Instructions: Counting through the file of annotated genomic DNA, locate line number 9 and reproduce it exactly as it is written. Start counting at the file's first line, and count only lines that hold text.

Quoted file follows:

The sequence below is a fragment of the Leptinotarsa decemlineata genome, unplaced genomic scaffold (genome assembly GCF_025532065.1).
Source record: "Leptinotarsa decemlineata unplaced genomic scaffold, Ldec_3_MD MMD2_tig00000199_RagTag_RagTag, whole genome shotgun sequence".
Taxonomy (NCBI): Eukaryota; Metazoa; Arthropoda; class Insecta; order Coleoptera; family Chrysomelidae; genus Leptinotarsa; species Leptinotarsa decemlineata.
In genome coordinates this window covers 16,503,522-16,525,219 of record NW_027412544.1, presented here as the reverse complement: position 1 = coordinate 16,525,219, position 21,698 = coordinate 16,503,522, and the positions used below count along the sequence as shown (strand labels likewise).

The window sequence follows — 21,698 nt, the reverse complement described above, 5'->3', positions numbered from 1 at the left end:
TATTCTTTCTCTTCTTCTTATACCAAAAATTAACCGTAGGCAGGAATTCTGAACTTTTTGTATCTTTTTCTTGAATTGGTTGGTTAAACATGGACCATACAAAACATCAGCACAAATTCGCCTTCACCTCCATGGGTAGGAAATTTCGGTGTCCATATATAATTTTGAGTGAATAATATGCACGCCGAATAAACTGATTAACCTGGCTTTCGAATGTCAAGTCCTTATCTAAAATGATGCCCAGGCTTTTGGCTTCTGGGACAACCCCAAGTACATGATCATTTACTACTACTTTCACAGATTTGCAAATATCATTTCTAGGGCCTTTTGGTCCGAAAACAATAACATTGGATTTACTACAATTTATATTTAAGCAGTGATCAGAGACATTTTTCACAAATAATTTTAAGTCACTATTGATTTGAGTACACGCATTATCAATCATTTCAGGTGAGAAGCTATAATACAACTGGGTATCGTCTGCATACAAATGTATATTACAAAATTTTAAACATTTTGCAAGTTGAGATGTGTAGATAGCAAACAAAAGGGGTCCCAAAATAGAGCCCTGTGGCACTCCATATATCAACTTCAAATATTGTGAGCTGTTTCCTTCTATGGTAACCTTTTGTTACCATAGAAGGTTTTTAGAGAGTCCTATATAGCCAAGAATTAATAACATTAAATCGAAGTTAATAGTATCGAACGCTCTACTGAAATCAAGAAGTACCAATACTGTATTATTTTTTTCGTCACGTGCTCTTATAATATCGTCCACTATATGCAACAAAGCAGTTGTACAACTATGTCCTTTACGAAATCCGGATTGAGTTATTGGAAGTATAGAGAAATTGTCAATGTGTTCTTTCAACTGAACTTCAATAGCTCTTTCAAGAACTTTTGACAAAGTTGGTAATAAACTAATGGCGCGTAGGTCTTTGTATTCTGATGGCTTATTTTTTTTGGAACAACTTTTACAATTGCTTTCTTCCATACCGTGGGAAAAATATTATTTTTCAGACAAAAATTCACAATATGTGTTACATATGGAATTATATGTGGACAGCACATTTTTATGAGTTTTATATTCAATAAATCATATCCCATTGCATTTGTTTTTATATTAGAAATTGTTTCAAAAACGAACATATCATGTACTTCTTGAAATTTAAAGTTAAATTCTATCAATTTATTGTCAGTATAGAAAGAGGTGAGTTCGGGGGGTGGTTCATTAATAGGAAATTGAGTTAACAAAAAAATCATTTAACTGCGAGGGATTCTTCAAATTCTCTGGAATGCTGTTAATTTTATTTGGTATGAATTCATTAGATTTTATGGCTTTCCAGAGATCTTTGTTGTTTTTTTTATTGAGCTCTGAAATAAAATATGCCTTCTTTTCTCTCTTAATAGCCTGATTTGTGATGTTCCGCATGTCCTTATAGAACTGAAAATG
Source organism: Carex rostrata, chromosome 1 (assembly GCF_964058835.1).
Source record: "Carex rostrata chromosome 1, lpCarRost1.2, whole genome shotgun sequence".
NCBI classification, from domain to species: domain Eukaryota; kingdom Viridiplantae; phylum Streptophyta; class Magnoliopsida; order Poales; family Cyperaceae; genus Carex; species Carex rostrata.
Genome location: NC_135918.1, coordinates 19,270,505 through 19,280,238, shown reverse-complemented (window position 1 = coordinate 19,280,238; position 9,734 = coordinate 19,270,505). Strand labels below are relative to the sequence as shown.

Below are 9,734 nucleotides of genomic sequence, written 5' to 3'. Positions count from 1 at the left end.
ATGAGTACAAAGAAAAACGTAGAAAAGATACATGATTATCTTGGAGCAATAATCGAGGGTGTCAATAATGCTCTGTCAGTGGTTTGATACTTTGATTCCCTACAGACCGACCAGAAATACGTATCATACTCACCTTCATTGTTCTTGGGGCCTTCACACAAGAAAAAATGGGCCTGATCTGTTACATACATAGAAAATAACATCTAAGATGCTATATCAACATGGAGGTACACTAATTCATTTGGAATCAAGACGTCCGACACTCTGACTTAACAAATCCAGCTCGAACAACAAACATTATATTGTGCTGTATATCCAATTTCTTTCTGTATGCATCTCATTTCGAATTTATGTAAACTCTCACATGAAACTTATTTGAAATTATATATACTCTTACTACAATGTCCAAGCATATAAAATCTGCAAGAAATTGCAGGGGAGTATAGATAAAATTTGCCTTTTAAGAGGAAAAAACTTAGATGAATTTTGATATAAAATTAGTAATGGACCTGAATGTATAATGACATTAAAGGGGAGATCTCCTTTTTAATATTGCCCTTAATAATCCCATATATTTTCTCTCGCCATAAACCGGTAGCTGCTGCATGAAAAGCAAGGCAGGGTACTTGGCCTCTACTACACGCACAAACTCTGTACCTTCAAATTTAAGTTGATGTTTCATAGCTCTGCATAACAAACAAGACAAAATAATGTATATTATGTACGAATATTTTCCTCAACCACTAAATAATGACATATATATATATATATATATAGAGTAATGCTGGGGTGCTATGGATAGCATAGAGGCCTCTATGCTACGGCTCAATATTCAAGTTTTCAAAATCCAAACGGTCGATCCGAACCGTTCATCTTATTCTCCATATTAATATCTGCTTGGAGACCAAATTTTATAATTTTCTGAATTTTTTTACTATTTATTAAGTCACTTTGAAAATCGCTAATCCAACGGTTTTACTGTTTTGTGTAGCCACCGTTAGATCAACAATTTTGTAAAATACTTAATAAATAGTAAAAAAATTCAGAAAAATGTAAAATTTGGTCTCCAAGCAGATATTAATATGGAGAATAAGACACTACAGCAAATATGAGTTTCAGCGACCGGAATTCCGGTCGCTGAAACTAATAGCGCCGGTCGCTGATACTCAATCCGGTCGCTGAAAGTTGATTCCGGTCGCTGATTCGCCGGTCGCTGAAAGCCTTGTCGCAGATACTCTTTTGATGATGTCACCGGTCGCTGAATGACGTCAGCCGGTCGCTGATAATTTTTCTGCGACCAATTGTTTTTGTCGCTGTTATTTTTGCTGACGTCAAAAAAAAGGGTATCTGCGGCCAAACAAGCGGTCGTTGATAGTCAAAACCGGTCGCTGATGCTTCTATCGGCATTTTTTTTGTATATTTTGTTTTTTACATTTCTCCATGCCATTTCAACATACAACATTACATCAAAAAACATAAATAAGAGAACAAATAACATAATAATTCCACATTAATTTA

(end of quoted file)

NCBI classification, from domain to species: domain Eukaryota; kingdom Viridiplantae; phylum Streptophyta; class Magnoliopsida; order Poales; family Cyperaceae; genus Carex; species Carex rostrata.